Ironing Out the Details

When I bought my house three years ago, I somehow got this idea in my head that I needed to buy an ironing board and an iron. This wasn’t predicated by the fact that I had an ironing compulsion or even ironed casually at any time before, so I’m not sure where this came from.

All I knew was that if I needed to iron something, I wouldn’t have an iron to accomplish the task. Never mind the fact that I was still in need of a couch or a bed at the time, I felt that before I moved in I needed an iron to prevent a possibly wrinkly situation.

So I bought the stuff and stored it in my linen closet, just in case I accidentally purchased something in the future that had a propensity for wrinkling when thrown in a ball on the floor (usually a deal breaker when factored into the purchasing decision, but sometimes I am fooled.)

This was the situation earlier this week when a new pair of freshly washed pants was left in the dryer too long.

Wrinkles.

I was ticked that I had purchased something with such an obvious character flaw—cracking under pressure, but also a little bit excited that I was going to be able to use my ironing supplies for the first time.

Yes, the first time in three years.

So imagine my disappointment when I went to my closet and came out with this.

iron1

It might just look like an odd angle or that it’s low to the ground, but let me post my shoe next to my ironing board for a size comparison…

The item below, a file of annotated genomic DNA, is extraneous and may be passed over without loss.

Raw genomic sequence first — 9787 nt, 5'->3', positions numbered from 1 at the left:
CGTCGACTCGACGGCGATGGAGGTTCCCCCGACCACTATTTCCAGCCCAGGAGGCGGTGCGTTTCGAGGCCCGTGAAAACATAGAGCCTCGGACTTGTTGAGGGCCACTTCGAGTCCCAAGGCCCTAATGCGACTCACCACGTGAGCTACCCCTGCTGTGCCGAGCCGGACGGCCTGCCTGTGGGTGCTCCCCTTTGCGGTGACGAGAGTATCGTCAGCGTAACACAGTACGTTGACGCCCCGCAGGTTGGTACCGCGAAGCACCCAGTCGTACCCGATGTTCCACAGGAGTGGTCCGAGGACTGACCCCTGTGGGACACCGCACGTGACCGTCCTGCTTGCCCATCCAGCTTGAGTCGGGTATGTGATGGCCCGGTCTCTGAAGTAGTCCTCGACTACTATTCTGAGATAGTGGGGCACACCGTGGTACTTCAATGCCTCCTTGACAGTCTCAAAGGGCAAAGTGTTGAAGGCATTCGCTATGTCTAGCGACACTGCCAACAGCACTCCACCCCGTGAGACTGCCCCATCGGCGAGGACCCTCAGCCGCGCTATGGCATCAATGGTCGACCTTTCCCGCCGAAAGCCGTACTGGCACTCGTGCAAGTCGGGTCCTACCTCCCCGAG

iron2

…and now with my pants, in all their wrinkled glory.

iron3

Is it supposed to be that small? I remembered it being much bigger.                 (Insert inappropriate joke here.)

While I’m tall, I am not an 8-foot tall amazon woman with ridiculously long legs, which means this ironing board is better suited for the clothes of Uncle June than for the clothes for yours truly.

But when you have wrinkles and OCD, you have to take action, so I spent a good 15 minutes basically lying on the floor in an attempt to iron a pair of pants on a board two feet too short and elevated approximately two inches from the floor.

I suppose I could have put it on a table, but that would have involved finding an empty space large enough to accommodate the small board. Other than my glass kitchen table, I was kind of screwed.

Not to mention the fact that I thought about that 10 minutes after I had already ironed the pants.

But it was upon completion of this task that I discovered the one truly awesome thing about this ironing board—the absolutely delightful ease at which it collapses. In fact, it collapsed while I was ironing and I didn’t even notice.

Maybe I’m just “special,” but have you ever succeeded in collapsing a regular ironing board without spewing profanity or getting a random body part stuck in one of the two metal pieces that are somehow more difficult to master than a Mensa test?

Whenever I use a normal ironing board—usually only when I travel for work—I always just leave the damn thing up and use it as a table. Somehow I don’t think this would work in my upstairs hallway. Plus, then I would have to dust around it.

The moral of the story is that I should avoid shopping to avoid fighting with inanimate objects so I can avoid blogging about diminutively-sized ironing boards and instead sip a cocktail while sitting in the sun listening to the ballgame on the radio.